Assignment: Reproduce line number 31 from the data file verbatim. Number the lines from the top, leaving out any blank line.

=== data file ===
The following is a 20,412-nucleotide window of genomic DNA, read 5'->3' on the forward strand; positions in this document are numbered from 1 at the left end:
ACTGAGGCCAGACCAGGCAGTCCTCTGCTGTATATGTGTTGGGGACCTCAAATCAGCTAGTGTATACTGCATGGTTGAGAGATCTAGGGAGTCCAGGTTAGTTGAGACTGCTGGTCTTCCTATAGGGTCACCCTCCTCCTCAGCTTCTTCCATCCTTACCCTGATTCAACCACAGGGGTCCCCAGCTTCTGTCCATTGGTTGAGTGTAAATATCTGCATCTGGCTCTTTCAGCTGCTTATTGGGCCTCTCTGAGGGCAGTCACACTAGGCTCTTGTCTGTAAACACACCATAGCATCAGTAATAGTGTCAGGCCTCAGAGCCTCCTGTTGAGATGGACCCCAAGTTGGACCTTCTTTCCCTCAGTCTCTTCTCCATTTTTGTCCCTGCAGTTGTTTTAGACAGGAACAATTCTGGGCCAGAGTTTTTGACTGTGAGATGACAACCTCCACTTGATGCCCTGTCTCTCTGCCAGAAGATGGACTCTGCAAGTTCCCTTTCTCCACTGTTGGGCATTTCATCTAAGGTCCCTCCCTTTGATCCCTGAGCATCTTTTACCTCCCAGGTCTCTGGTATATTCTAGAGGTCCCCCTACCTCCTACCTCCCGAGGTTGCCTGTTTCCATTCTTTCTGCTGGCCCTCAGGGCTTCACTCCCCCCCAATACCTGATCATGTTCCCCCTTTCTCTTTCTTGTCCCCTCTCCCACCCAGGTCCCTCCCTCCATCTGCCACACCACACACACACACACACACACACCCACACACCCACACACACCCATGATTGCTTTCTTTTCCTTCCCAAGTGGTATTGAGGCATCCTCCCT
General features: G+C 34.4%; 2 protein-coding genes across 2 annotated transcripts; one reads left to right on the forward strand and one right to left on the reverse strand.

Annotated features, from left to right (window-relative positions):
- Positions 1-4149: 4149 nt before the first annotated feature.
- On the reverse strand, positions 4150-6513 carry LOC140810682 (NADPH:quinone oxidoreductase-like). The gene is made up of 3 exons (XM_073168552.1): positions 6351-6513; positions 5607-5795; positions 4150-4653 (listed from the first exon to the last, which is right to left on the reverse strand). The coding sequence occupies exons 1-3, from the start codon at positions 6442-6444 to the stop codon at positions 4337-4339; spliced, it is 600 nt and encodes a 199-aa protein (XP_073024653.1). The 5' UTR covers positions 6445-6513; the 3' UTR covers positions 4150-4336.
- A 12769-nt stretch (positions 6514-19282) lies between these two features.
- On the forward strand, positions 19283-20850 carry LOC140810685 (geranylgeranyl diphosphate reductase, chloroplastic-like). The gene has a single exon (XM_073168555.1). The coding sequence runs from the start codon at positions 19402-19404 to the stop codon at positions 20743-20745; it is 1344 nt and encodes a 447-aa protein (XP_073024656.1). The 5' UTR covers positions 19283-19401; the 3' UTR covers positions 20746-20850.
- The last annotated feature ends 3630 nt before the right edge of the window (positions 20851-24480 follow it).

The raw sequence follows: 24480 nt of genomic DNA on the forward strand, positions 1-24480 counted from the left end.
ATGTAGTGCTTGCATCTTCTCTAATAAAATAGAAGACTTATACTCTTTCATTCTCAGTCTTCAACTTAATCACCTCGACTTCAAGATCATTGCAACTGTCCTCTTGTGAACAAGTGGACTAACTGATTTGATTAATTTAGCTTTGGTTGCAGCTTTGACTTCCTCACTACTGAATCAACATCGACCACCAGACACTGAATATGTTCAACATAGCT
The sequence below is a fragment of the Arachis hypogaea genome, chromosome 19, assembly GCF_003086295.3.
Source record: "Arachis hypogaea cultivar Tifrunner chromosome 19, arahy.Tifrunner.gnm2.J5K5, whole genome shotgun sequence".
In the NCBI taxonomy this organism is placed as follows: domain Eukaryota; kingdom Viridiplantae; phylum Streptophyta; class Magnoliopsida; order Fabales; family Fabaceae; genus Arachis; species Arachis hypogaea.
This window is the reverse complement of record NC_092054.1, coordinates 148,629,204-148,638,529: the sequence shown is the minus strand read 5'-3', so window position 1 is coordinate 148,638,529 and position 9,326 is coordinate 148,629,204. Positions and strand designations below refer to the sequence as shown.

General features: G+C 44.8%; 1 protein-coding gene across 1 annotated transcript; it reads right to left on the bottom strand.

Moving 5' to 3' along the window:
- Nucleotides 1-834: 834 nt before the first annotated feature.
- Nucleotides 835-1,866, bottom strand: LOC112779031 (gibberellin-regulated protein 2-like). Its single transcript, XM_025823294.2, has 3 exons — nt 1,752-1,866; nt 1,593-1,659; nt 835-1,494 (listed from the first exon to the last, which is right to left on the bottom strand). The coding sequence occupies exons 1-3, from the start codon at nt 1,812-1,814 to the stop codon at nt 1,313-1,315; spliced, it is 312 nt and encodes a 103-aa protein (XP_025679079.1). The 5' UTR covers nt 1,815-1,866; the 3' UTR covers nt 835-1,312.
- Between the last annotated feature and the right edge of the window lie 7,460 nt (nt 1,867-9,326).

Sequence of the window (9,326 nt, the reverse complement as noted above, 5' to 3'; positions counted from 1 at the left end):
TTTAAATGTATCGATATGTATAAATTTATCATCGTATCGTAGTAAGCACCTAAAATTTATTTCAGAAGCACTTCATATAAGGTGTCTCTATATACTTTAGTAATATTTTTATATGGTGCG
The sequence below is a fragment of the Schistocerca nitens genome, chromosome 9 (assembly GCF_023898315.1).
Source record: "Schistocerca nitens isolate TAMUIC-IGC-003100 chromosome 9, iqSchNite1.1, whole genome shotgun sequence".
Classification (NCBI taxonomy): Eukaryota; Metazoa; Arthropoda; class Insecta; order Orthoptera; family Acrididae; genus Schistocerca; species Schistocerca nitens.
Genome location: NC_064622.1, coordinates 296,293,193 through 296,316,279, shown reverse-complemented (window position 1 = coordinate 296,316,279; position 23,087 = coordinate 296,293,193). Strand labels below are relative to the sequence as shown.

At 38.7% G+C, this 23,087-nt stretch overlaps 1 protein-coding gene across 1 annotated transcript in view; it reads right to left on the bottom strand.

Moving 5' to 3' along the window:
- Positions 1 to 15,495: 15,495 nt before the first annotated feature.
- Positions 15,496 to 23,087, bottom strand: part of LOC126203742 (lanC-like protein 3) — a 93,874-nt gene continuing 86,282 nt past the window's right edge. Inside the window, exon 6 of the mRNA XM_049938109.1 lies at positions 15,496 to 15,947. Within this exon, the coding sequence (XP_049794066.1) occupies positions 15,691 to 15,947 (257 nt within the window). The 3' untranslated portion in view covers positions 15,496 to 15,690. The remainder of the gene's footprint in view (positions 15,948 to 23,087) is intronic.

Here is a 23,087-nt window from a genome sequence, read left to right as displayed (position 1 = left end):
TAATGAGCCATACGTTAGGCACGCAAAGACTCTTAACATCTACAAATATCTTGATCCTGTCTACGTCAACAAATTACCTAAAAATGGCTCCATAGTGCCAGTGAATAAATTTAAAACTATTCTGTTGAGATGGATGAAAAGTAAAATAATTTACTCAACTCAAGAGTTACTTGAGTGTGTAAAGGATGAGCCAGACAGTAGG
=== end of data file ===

Here is a 23,087-nt window from a genome sequence, read left to right as displayed (position 1 = left end):